Congratulations to John as a newly minted PhD! John successfully defended his dissertation "When the rain falls: Adaptation to compound disasters and climate unpredictability in natural resource dependent communities of rural Haiti". John now resides in Ft. Collins, CO with his growing family and works as the Socioeconomic Monitoring Coordinator for the U.S. National Park Service. Have fun teaching your kids whitewater rafting - we will miss you at the HECLab!
Congratulations, Kaila, on your recently published manuscript "Trauma ≠ Identity"! You can read Kaila's piece in UGA's The Classic Journal
Don and five collaborators were awarded the UGA Team Impact Award from the Office of the Vice President for Research. Description of the team's work can be found here. "The Team Impact Award recognizes the critical contributions made by crosscutting teams in addressing today’s complex challenges. Specifically, the award recognizes a team for excellence in innovative and impactful scholarship that either has or soon promises to fundamentally advance knowledge, understanding and/or applications in ways not achievable by individual investigators or single disciplinary approaches alone"
As one of the finalists for the Anthropology and Environment Society's Roy Rappaport Prize, Shelly was invited to write a blog post about her research for the society's blog page. Congratulations! You can read it here. Photo by Shelly.
Kaila, Gabrielle (both pictured) and Amaja won the Society for Applied Anthropology's Best Student poster award for their entry "Evolving Environmental Social Contracts Manifest Through Social Media". Congratulations, and thank you Andressa for all your contributions. Poster can be seen here.
Bruno Ubiali is a 2022 Halperin Memorial Fund recipient from the Society for Economic Anthropology for his proposed research "Present but Invisible: Revealing Perceptions of Forest Products in the Eastern Amazon". The award will pay for predissertation research and for him to present his work at the 2023 SEA conference.
Abstract: The ongoing expansion of government-sponsored logging and cattle ranching in the Brazilian Amazon collides with Indigenous communities that pursue forest-based livelihoods. This predissertation research aims at understanding Indigenous and large-scale farmers’ cultural notions of land, which will contribute to revealing the cultural and social values of forest-based livelihoods and industrial agriculture in the Amazon and elsewhere. I will undertake this predissertation research in Santarém, Brazil, where Indigenous livelihoods and corporate interests currently are – and have historically been – in stark contrast. I will meet academic partners, establish relationships with communities, and collect data that will inform my dissertation research design.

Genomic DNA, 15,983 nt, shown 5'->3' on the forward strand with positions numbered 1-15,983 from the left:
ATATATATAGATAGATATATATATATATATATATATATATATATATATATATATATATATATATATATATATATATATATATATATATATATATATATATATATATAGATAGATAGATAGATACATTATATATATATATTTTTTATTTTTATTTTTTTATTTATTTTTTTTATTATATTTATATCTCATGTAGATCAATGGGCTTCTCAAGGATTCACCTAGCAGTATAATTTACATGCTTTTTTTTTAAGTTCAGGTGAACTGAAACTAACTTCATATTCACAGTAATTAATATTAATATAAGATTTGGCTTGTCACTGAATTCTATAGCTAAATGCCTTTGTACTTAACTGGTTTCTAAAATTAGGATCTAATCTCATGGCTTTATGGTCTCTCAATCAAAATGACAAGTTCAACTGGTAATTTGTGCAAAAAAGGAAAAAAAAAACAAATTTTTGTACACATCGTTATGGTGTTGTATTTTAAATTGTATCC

How to discuss desirable scenarios for cities using alternative visions and scenario framework for management of nature in cities? Recognizing multiple values for our relationship with nature in urban settings can help to co-design greener and more sustainable urban futures. This is recent effort led by Andressa Mansur as a result of a collaborative workshop with colleagues from IPBES Scenarios and Models assessment, The Nature Conservancy and urban ecology experts. The publication offers a framework for creating alternative visions for nature in cities through four components, including the leverage points for reinforcing social-ecological feedbacks that draw on co-benefits from multiple nature perspectives, assessment of indirect impacts of cities on biodiversity, development of multi-scale monitoring and development of scenarios for nature in cities. The publication can be found here.
Don, Andressa, Cydney and Scott Pippin in partnership with WWF, published a Topic Brief "The Impacts of Infrastructure Sector Corruption on Conservation" that contributes to the knowledge base of the Targeting Natural Resource Corruption (TNRC) Consortium, funded by USAID. The introductory brief helps conservation practitioners understand corruption risks throughout the infrastructure lifecycle, how the risks influence conservation outcomes, and how organizations may respond. The TNRC works to "improve biodiversity outcomes by equipping practitioners to address the threats posed by corruption to wildlife, fisheries, and forests". The brief is available here and a recording of the presentation of the brief along with a panel discussion is available here.
Jon Hallemeier PhD, successfully defended his dissertation "Conflict, Uncertainty, and Collaboration in Multiple Use Land Management Planning for a Southern Appalachian National Forest" and is now Dr. J. Hallemeier!
He has already started working in his new position as an ORISE Research Fellow at the Environmental Lab of the US Army Corp of Engineer's Engineering Research and Development Center. We are grateful for Jon as a friend and HECLab member and wish him the best of success as he moves on!
A team of collaborators spanning specialties in anthropology, engineering, ecology, economics, law, and policy published a commentary on the potential value and benefits from increased research and investments in nature-based solutions. The manuscript is available here.
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